> >>--- Joe Thomson <firstname.lastname@example.org> wrote:
> >>Vic Bridger wrote the following 'off-list' private
> >>comments as part of an e-mail to Keith Wilde, with a
> >>copy to myself, and has agreed they may be more useful
> >>if forwarded to the List.
> >>They were made on April 8th, and convey some of his
> >>thoughts on the subjects under discussion on the List
> >>under the heading, "In Reply to Keith, more on A+B",
> >>up to that date.
> >>While Vic did not say so to me specifically in a later
> >>e-mail , I don't believe his position has changed from
> >>what's appeared on the List under that same heading
> >>since then. He also notes, "The next Australasian
> >>(Social Credit-Joe) Journal contains much on what has
> >>been said on the Elistas group discussion particularly
> >>with regards to the Banking system, the National
> >>Credit Authority, Debt and Controls."
> >>(Vic Bridger wrote, [addressed to Keith] :-) "I am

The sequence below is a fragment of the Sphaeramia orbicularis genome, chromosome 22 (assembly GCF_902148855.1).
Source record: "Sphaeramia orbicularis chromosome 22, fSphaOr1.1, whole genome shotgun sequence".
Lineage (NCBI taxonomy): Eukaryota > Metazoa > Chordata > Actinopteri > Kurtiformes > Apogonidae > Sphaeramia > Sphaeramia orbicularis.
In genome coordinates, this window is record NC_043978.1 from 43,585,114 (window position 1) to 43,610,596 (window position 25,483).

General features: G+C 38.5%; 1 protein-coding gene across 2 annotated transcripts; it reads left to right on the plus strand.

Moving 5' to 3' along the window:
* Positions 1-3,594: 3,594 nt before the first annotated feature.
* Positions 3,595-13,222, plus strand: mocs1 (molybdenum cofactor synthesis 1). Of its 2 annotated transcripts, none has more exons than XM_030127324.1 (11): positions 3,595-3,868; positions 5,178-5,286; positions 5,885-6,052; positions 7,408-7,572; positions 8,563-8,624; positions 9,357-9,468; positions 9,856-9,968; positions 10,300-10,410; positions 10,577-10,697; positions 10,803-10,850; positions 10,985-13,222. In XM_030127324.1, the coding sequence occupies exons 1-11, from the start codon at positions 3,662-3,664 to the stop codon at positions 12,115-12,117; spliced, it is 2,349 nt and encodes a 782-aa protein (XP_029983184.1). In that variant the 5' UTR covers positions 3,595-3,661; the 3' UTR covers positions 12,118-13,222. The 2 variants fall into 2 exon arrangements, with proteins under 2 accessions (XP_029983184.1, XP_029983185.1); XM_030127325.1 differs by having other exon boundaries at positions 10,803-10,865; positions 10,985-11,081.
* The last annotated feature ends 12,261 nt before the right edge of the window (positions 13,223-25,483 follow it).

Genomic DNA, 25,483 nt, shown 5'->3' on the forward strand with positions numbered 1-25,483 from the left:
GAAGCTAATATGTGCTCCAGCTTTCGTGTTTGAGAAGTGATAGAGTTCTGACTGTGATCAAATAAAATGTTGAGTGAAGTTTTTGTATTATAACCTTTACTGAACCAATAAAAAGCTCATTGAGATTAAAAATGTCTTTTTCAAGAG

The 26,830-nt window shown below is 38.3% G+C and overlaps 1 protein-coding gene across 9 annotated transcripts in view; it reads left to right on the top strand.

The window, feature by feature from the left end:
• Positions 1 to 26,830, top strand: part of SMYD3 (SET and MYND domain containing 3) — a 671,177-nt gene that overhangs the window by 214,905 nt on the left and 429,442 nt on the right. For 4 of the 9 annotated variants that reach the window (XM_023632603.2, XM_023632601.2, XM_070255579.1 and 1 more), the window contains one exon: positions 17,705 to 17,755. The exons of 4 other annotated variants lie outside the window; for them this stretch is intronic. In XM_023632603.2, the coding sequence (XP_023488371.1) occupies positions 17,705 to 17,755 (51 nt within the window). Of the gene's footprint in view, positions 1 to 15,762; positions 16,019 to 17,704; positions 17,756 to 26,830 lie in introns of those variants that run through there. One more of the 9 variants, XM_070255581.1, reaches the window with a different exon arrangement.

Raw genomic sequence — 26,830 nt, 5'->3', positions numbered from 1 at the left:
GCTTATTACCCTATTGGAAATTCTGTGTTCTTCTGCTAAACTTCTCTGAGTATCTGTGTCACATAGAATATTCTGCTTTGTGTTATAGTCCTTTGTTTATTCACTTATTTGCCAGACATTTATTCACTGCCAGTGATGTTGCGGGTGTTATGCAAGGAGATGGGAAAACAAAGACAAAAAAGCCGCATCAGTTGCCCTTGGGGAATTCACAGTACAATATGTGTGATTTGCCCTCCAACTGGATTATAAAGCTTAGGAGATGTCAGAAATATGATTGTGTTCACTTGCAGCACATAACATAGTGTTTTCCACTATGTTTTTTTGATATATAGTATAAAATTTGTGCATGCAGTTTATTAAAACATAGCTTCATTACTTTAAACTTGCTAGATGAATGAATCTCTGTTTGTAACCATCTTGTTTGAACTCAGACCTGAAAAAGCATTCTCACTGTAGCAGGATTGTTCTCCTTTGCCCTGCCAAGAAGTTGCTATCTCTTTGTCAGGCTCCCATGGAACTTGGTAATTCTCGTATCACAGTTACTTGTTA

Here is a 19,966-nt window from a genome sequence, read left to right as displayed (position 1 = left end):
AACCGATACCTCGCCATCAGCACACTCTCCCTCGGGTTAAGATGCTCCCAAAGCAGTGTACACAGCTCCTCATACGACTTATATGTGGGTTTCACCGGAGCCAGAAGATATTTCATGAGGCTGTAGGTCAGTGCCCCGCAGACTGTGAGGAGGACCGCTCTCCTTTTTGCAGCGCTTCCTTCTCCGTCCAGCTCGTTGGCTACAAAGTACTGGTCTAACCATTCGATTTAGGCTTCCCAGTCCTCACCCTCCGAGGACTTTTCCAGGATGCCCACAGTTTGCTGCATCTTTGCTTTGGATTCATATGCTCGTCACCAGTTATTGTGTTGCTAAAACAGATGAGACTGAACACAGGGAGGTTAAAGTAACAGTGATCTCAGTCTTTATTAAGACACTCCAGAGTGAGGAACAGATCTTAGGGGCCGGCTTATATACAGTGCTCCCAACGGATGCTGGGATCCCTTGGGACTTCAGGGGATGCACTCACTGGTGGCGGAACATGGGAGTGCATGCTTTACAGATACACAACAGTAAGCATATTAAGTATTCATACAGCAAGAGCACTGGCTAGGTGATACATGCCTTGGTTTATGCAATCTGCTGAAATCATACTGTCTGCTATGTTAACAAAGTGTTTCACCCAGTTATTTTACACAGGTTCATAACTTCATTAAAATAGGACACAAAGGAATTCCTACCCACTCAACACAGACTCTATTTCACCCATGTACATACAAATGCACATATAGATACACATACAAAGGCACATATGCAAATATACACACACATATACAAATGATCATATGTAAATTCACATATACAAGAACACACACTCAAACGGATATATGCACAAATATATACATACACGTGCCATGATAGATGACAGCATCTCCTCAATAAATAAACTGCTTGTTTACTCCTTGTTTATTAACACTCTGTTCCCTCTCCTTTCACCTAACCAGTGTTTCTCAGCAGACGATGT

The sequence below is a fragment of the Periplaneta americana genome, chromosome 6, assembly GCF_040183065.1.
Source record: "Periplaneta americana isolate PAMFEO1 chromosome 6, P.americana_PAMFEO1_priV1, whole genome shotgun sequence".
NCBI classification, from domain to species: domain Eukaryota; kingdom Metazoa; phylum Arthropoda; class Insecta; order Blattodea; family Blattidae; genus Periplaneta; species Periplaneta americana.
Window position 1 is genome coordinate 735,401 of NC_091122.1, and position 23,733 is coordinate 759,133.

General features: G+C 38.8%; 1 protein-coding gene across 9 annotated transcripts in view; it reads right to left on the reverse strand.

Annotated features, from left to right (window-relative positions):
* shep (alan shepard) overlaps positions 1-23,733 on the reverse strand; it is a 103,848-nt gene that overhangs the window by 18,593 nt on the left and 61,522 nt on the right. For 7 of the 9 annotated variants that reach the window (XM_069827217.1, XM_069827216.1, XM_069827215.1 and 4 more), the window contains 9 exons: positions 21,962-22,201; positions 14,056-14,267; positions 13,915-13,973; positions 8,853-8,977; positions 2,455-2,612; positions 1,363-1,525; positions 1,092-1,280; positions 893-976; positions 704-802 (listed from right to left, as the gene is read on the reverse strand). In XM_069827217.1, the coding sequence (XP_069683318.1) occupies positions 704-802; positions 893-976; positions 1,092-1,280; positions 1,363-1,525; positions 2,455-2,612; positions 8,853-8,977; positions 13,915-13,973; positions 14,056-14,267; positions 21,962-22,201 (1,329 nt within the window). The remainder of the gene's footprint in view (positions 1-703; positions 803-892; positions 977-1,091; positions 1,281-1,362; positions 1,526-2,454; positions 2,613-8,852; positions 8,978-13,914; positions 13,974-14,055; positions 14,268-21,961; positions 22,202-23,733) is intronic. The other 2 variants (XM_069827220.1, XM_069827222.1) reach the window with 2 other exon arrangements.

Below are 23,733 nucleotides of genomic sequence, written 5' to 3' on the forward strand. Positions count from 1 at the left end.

> >>taking the trouble to send this message to you,
> >>hopefully, to explain some differences I have with
> >>what has been posted on the Elistas group discussion.
> >>"Bill responded to you on April 5th regarding your
> >>comment that "the Social Credit solution would have a
> >>government office to calculate the precise amount of
> >>new claims to goods and services."
> >>"Whilst I agree with your comment I believe it could
> >>have been worded a little better but your meaning was
> >>clear enough. I notice the comments re the name of the
> >>government office and also the comments about
> >>corruption, which I find rather silly. If there are
> >>people who are concerned about what might happen under
> >>a Social Credit system, why are they not doing
> >>something about the corruption that is rife under the
> >>current system?
> >>"Social Credit policy is not about attempting to
> >>change human nature nor does it make any claim to
> >>absolute perfection in ALL things. It is simply a
> >>method to arrest the flaw in the financial accounting
> >>system to reflect facts. It makes no claim to
> >>establishing a system that would lead to some sort of
> >>"Bill has completely missed the point and his
> >>diversion into the A+B is way off track. I believe
> >>that although he accepts the A+B Theorem as being
> >>correct he attempts to read too much into it. For
> >>instance although he brings "TIME" into his graph it
> >>is simply a recognition that time is a factor. However
> >>not only is it a factor but also it is a crucial
> >>factor, which cannot be graphed, in a static
> >>condition. The economy is not static but dynamic and